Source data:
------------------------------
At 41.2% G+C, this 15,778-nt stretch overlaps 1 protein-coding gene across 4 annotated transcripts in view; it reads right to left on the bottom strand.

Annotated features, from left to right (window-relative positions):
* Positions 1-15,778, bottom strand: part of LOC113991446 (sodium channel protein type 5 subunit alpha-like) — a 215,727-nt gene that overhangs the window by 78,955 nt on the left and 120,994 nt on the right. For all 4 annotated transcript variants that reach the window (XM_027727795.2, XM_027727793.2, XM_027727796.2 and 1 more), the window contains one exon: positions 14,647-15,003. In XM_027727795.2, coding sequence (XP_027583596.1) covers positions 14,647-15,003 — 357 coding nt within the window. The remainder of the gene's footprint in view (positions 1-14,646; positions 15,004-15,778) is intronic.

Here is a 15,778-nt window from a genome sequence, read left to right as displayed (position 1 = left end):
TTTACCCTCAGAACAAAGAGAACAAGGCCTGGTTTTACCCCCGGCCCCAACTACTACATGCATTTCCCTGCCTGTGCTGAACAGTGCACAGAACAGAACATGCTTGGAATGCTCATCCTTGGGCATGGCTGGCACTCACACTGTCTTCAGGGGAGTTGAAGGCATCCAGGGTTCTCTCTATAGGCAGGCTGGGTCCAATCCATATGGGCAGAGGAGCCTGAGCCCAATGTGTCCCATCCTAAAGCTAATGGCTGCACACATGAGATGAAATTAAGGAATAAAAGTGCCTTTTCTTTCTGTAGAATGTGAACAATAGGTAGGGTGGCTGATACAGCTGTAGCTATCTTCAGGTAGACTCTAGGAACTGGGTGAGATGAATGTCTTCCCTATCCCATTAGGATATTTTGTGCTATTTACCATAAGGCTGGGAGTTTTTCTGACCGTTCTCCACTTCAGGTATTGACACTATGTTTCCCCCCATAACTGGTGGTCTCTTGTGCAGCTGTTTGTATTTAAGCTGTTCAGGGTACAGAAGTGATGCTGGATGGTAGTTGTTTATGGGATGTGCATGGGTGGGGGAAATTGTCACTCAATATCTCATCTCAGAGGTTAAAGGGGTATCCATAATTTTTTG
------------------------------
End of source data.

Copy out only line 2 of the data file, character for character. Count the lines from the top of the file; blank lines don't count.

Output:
Annotated features, from left to right (window-relative positions):